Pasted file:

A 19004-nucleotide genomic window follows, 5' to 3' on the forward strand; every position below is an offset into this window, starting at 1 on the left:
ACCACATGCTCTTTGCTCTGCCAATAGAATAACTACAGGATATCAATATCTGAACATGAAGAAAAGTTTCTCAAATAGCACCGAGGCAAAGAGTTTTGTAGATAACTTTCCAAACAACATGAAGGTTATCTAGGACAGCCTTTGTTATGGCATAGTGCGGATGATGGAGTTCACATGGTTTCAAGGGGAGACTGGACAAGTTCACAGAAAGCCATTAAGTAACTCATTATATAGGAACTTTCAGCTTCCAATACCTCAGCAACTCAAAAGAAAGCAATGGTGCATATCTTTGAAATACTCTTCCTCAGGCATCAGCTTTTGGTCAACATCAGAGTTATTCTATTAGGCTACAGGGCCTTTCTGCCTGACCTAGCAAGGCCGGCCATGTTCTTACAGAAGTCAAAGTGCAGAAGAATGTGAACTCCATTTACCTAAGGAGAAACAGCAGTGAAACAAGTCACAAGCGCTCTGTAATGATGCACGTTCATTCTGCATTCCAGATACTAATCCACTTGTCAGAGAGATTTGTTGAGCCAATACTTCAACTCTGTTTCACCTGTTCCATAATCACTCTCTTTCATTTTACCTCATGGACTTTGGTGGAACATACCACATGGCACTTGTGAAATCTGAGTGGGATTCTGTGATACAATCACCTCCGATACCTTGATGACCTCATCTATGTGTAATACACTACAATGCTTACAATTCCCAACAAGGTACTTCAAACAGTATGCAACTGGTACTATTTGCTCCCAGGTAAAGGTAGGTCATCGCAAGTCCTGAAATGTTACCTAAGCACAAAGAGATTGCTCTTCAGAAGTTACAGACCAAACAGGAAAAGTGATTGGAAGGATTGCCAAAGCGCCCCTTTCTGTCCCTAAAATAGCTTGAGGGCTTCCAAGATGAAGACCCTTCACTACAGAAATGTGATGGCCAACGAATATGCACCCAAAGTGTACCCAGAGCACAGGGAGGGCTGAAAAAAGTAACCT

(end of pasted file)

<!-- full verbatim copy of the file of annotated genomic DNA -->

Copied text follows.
A 19004-nucleotide genomic window follows, 5' to 3' on the forward strand; every position below is an offset into this window, starting at 1 on the left:
ACCACATGCTCTTTGCTCTGCCAATAGAATAACTACAGGATATCAATATCTGAACATGAAGAAAAGTTTCTCAAATAGCACCGAGGCAAAGAGTTTTGTAGATAACTTTCCAAACAACATGAAGGTTATCTAGGACAGCCTTTGTTATGGCATAGTGCGGATGATGGAGTTCACATGGTTTCAAGGGGAGACTGGACAAGTTCACAGAAAGCCATTAAGTAACTCATTATATAGGAACTTTCAGCTTCCAATACCTCAGCAACTCAAAAGAAAGCAATGGTGCATATCTTTGAAATACTCTTCCTCAGGCATCAGCTTTTGGTCAACATCAGAGTTATTCTATTAGGCTACAGGGCCTTTCTGCCTGACCTAGCAAGGCCGGCCATGTTCTTACAGAAGTCAAAGTGCAGAAGAATGTGAACTCCATTTACCTAAGGAGAAACAGCAGTGAAACAAGTCACAAGCGCTCTGTAATGATGCACGTTCATTCTGCATTCCAGATACTAATCCACTTGTCAGAGAGATTTGTTGAGCCAATACTTCAACTCTGTTTCACCTGTTCCATAATCACTCTCTTTCATTTTACCTCATGGACTTTGGTGGAACATACCACATGGCACTTGTGAAATCTGAGTGGGATTCTGTGATACAATCACCTCCGATACCTTGATGACCTCATCTATGTGTAATACACTACAATGCTTACAATTCCCAACAAGGTACTTCAAACAGTATGCAACTGGTACTATTTGCTCCCAGGTAAAGGTAGGTCATCGCAAGTCCTGAAATGTTACCTAAGCACAAAGAGATTGCTCTTCAGAAGTTACAGACCAAACAGGAAAAGTGATTGGAAGGATTGCCAAAGCGCCCCTTTCTGTCCCTAAAATAGCTTGAGGGCTTCCAAGATGAAGACCCTTCACTACAGAAATGTGATGGCCAACGAATATGCACCCAAAGTGTACCCAGAGCACAGGGAGGGCTGAAAAAAGTAACCT